'Karwaan' REVIEW: Irrfan Khan, Dulquer Salmaan starrer takes us on a journey of life, death (Rating ***1/2)
Cast: Irrfan Khan, Dulquer Salman and Mithila Palkar
Life's like that. It takes some weird twists and turns to finally put you on the right road. Of course, the "right" is often the wrong for some of us.
In a sequence that would have been profoundly amusing if it were not so tragic, a beautiful lady (Amala Akinneni, if you must know) looks at two coffins and tells Dulquer, "The right one is your father".
"So far," sighs Dulquer, "the right one was the wrong one for me."
Well, ha ha to that.
Excavating humour from the innards of mortality is never easy. Writer-director Akarsh Khurana attempts the near-impossible and comes up with a film that never offends, even when it poses some serious problems of pacing.
You know that the film is looking for ways to keep the journey going when there are unnecessary detours on the way. And why not? Dulquer's Avinash is a repressed, unhappy 10-5 geek who hates his bullying boss (Adhaar Khurana) and wants nothing more, nothing less, than to break out of his executive dungeon and... Well, just shoot pictures with an actual camera, not its digital doppelgangers.
Here, I must say "Karwaan" seems inspired by the Netflix film "Kodachrome" where the estranged father and son (played by Ed Harris and Jason Sudeikis) take off on a road trip with a nurse after the father is discovered to be terminally ill.
The father in "Karwaan" (played by the ever-dignified impassively formidable Akarsh Khurana) is dead when the film opens. He is also dead-set during his lifetime against his son's chosen career as a photographer. In a flashback, we see the patriarch sneer, "Learn to play the dhol along with photography you can offer yourself as a wedding package."
The repressed photographer-son's discussions on digital-versus-actual with the spunky Tanya (sparkling debutante Mithila Palkar) were also heard in "Kodachrome".
Small world. But Akarsh Khurana brings his own unique worldview to the trope-centric tale of estrangement and reconciliation. While Dulquer Salman's Repressed Executive and Mithila Palkar's Rebellious Collegian were seen repeatedly on-screen in various avatars, Irrfan's Shaukat, a Muslim wheel dealer who wears his bigotry and benignity on his sleeve with no apology and very little grace, is a unique entity. Likeable in his scumming because he doesn't hide it.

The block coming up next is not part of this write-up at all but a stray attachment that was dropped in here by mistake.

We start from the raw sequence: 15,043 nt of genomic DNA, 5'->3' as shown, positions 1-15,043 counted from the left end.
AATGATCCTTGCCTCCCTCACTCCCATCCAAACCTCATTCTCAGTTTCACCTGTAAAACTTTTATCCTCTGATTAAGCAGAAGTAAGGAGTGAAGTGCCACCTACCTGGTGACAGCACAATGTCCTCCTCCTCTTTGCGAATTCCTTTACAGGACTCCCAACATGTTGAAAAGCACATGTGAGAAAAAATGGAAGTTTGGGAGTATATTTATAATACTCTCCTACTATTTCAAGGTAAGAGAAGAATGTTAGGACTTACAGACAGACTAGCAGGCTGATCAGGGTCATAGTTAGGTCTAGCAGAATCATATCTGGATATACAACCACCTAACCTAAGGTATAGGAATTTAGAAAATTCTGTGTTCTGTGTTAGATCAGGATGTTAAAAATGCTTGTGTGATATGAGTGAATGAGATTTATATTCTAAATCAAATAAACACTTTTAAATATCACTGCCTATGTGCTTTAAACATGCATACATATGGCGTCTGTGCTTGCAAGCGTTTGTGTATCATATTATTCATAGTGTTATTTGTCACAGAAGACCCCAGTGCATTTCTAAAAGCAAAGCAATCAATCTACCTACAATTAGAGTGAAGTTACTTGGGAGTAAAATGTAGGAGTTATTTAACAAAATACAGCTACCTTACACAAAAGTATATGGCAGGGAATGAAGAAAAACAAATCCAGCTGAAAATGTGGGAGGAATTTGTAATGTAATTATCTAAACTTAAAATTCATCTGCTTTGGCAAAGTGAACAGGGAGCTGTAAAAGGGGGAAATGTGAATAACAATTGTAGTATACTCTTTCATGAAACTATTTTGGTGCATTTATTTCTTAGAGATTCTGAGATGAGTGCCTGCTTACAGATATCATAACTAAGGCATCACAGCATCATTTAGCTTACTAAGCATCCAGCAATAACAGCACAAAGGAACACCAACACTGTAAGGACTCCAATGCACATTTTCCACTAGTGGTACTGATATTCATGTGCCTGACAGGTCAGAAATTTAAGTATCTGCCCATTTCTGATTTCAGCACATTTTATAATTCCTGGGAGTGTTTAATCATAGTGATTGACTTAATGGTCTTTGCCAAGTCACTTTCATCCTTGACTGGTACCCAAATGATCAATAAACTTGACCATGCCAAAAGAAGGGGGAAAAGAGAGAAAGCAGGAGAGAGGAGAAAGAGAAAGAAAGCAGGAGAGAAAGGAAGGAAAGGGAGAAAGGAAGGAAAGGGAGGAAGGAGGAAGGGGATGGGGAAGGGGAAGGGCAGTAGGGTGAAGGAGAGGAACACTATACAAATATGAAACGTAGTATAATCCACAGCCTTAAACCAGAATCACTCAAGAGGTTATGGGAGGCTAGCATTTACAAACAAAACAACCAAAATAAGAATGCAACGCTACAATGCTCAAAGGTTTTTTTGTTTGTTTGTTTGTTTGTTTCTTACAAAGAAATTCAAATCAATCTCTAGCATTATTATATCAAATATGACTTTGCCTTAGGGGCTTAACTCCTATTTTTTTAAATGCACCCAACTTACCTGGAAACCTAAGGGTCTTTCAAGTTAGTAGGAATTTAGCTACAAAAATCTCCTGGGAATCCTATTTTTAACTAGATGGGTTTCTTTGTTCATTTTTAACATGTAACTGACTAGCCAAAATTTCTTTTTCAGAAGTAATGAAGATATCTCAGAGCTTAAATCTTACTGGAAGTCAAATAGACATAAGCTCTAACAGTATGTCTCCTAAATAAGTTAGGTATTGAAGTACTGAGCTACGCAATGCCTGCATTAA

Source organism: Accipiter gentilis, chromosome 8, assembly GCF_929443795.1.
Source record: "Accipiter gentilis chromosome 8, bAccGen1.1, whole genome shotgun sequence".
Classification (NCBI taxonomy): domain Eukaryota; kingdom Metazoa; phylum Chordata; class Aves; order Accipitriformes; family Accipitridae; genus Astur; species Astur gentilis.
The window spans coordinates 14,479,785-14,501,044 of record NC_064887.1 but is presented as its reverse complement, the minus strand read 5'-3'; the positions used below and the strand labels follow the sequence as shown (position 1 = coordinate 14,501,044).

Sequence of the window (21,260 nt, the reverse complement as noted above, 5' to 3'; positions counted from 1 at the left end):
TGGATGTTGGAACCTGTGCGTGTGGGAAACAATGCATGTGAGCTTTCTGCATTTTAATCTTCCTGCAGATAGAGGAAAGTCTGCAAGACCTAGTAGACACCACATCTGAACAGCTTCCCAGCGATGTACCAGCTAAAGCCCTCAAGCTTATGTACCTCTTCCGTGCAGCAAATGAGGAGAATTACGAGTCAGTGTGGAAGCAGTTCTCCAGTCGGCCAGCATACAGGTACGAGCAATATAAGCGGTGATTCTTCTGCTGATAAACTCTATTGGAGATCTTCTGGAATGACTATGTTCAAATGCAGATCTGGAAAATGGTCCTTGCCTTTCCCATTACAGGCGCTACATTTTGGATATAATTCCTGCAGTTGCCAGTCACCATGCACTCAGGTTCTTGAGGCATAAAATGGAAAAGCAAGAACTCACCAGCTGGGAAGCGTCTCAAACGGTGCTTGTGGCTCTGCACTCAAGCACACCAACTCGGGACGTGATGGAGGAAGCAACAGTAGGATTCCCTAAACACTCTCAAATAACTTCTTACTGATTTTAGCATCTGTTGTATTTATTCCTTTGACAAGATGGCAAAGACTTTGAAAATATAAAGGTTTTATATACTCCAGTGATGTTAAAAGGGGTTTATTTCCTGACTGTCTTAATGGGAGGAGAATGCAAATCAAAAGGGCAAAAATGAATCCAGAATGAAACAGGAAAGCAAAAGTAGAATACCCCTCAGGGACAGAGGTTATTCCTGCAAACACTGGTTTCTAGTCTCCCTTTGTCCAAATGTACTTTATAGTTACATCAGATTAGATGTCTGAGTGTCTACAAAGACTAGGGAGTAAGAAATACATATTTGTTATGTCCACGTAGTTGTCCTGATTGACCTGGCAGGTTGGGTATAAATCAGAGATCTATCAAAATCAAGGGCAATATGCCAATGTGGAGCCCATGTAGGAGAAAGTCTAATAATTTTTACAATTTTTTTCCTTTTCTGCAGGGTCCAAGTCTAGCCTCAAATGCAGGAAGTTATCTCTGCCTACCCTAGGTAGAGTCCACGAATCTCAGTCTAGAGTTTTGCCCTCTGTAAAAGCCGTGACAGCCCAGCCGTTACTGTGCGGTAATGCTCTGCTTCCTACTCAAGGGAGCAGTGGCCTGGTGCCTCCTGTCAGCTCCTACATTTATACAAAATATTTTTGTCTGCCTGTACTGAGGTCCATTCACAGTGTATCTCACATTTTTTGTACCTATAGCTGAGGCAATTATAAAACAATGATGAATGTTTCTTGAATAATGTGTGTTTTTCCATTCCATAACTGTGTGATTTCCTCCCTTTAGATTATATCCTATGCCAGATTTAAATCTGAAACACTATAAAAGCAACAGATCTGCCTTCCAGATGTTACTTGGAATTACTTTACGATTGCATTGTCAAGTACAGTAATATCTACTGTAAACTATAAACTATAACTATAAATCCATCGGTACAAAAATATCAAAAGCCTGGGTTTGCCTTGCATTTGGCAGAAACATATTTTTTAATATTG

Irrfan is the only actor in the world who can order a girl to cover her legs before she gets into his car, without looking like a progeny of Osama bin Laden. He has a great deal of fun with his role even when the road trip goes abysmally off-track. At one point, the three protagonists gatecrash into wedding and what follows is not at all amusing, although it is meant to be. Elsewhere, Irrfan's Shaukat makes fun of a tourist couple in Hindi, not funny at all.
In my favourite Shaukat/Irrfan moment, he woos a burqa-clad woman (Donna Munshi) with Majrooh Sultanpuri's lyrics "Kitna pyara wada hai inn matwali aankhon ka" from Nasir Hussain's "Caravan".
I've often wondered why that musical blockbuster didn't spell its title as "Karwaan". Speaking of music, the songs in this "Karwaan" (the one where Irrfan recalls the old "Caravan") pop up like pop-outs in a children's storybook. They just don't fit. And they annoy.
The pace also lacks grace towards the post-midpoint. But while Irrfan can make gracelessness look aesthetic, the film, alas, cannot pull off that feat.
The dialogues and situations too seem often too representational to fit into the authentic ambience that cinematographer Avinash Arun accentuates with such casual diligence. At one point during the journey, Tanya (Mithila) decides to get a pregnancy-test kit only so that Dulquer can debate with her on the changing value system of a society that has gone from Kodak to Instagram in a click.
"Karwaan" has much that is wrong with it. But it also has plenty that pleases, a warmth and an empathy for the misfits that makes it a very endearing road trip, albeit with irrelevant deviations.
By Subhash K. Jha
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